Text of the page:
Warningcamp circular

The Argus: Arun Valley view from the top of Warningcamp Hill Arun Valley view from the top of Warningcamp Hill

1 - From the car park lay-by go left to the bridleway (blue arrow) that rises between hedgerow – ignore the public right-of-way that leads off right from the lay-by. Follow the bridleway for 300 yards to a sharp right bend and in a few paces, beside a marker post, turn left (yellow arrow) through the hedgerow.

Cross a stile on to the footpath (slippery when wet), descend through the scrub for a short distance, coming to open hillside, and continue on a traversing descent to the valley floor.

Head for the obvious three-way marker post and there turn left on the bridleway (blue arrow), towards a second marker post 100 yards away.

2 - From the second post turn right, climbing a rising bridleway, passing through a bridle gate on Warningcamp Hill. In about 25 yards, at a fork in the track, take the right branch. Ascend through the woodland, passing through a bridle gate, crossing a track and continuing beneath low trees and scrub to go through another bridle gate on the hilltop.

Walk a few paces left to a hedge corner and then strike off across the field, bearing slightly right down to the opposite woodland – The Conyers. Enter the tree cover, bearing right, and follow the path, descending to a minor road.

Turn right along the road, soon turning left and entering the small community of Wepham. Climb beside houses (ignoring a right-turning bridleway) to where the road levels off. Keep to the roadside for a short distance and, just after a substantial brick building, once a grain store, locate and take the rising public footpath (yellow arrow) on the right, signposted for Lample House.

3 - Climb the surfaced driveway for a short distance and then continue on a grassy path, between gardens, to cross a stile. Walk up the left hedgeline in the rising field for 250 yards to the top left corner. Go left over a stile and bear right beside a rising bank, also on the right.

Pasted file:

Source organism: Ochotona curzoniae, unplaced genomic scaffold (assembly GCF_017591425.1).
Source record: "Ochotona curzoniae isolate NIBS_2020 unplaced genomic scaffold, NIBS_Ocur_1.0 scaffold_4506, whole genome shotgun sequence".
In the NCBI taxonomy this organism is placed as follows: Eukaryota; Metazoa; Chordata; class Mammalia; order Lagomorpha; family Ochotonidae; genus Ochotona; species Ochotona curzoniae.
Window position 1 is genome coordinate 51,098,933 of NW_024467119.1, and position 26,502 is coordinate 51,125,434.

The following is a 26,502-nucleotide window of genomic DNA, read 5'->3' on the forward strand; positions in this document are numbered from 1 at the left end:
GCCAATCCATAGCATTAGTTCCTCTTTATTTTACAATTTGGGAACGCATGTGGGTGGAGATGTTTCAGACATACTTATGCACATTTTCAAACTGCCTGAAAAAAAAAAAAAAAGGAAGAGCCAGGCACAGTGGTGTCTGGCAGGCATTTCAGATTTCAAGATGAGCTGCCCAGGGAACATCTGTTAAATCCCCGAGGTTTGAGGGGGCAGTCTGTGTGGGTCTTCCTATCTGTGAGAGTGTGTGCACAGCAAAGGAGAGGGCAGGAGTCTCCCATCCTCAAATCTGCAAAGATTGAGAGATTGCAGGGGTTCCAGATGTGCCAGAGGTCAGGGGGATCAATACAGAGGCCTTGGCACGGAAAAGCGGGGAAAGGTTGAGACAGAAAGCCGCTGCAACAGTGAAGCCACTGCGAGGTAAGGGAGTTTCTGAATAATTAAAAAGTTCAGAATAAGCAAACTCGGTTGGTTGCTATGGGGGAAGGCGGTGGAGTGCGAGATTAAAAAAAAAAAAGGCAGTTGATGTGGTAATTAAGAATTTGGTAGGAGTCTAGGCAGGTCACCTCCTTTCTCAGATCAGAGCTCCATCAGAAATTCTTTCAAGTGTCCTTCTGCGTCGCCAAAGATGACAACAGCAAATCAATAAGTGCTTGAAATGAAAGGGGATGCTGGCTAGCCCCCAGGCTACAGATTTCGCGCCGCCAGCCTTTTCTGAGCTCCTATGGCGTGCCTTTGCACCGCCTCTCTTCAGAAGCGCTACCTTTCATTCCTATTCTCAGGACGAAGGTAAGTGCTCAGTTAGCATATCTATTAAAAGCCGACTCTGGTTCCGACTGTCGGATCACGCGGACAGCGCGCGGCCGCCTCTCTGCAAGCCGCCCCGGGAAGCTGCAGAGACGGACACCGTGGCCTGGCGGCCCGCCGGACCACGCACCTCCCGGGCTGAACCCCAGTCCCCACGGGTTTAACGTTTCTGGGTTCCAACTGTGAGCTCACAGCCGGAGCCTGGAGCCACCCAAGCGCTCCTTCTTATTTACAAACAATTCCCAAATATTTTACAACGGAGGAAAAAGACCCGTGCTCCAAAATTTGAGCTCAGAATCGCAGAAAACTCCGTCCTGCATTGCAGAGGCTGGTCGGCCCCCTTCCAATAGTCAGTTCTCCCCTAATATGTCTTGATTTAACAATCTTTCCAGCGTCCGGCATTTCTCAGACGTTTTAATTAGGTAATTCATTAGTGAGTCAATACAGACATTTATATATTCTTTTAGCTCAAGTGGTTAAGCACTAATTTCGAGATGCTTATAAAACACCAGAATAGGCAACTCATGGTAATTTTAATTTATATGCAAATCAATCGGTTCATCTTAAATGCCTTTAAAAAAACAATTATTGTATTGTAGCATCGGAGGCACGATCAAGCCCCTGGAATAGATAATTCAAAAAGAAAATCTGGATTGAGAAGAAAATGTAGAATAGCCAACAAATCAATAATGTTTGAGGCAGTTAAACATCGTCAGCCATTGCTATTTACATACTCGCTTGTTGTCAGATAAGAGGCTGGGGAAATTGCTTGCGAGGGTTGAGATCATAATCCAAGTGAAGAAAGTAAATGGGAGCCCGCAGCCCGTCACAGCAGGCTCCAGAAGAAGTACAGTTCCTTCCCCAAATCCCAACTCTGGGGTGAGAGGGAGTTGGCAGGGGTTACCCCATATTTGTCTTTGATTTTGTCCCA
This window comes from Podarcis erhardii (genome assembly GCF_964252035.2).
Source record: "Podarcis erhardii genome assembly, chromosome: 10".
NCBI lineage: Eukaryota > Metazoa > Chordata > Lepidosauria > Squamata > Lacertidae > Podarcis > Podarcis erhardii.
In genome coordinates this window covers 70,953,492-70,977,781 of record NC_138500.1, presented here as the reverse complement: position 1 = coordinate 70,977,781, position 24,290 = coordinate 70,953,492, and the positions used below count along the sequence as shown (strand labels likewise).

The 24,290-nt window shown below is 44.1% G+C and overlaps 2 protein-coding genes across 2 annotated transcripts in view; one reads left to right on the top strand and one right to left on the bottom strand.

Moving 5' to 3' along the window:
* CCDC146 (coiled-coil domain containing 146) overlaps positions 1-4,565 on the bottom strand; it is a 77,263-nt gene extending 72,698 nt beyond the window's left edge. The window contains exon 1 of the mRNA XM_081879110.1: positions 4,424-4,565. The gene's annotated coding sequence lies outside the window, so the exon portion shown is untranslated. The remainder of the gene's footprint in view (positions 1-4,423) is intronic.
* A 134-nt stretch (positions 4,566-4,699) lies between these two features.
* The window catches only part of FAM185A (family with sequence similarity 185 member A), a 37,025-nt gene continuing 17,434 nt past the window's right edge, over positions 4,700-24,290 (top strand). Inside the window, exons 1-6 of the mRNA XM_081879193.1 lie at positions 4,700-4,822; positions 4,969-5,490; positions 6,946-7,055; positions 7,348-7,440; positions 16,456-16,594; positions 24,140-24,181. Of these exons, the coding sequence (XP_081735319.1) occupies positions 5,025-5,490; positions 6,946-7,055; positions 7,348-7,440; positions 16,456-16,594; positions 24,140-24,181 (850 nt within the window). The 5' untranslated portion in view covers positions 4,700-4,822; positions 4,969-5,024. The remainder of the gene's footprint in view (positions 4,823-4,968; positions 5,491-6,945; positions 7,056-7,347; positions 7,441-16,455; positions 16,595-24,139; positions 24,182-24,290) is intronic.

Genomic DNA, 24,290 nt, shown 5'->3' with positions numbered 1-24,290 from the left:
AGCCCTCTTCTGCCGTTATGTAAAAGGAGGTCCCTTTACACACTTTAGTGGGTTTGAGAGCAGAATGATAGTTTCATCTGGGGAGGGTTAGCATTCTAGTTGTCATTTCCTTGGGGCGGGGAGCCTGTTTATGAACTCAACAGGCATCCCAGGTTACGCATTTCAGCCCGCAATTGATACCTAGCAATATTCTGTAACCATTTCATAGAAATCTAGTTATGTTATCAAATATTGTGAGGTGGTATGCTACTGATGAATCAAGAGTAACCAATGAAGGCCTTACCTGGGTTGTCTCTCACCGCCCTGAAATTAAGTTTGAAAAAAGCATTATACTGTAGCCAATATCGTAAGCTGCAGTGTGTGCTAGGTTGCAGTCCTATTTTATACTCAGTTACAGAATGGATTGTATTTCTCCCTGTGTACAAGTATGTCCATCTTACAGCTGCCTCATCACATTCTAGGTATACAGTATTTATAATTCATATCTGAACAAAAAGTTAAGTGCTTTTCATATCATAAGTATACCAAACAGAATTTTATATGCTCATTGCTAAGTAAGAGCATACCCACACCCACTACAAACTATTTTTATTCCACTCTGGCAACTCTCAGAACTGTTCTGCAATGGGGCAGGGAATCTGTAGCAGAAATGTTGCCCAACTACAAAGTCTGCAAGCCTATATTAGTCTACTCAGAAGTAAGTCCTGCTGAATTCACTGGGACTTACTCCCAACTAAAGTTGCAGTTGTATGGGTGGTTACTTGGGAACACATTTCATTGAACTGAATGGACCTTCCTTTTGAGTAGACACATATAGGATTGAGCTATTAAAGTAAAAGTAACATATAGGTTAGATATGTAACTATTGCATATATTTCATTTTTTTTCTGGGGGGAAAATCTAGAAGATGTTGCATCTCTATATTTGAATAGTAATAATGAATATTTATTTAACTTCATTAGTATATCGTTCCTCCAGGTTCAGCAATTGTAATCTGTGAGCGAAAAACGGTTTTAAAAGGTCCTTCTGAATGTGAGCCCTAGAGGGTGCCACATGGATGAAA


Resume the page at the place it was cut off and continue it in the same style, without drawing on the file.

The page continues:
Climb to a path sign, cross the stile on the left and turn right up the field edge, passing a reservoir, which is off to the right, after a quarter of a mile and keeping direction. Cross a stile at the top right corner of the field and continue on the enclosed track.

In about 400 yards the path draws alongside the Norfolk Clump, off to the right. This circular hilltop copse has a name that is a reminder of whose land you are walking through; the notice forbidding access is a cautionary reminder, along with the feature’s name, of the summary justice that may be administered, should you decide to trespass.

4 - Keep to the main chalky track that continues north-eastward for nearly half a mile, shown as Gallops, to arrive beside a footpath sign. Do not take this left turn but continue ahead as the track takes a sweeping right turn at Wepham Down.

Walk towards a junction of gates and tracks, ignoring the first bridleway you come to that is on the left. Turn left from the gates, and a three-way sign, on to the second fence-enclosed bridleway on the left, and walk down this for 125 yards, and there turn right. Climb steeply at first, up the north-western flank of Barpham Hill, and as the slope eases, head for the hilltop copse. Follow the track between the bushes, towards and passing through double five-bar gates.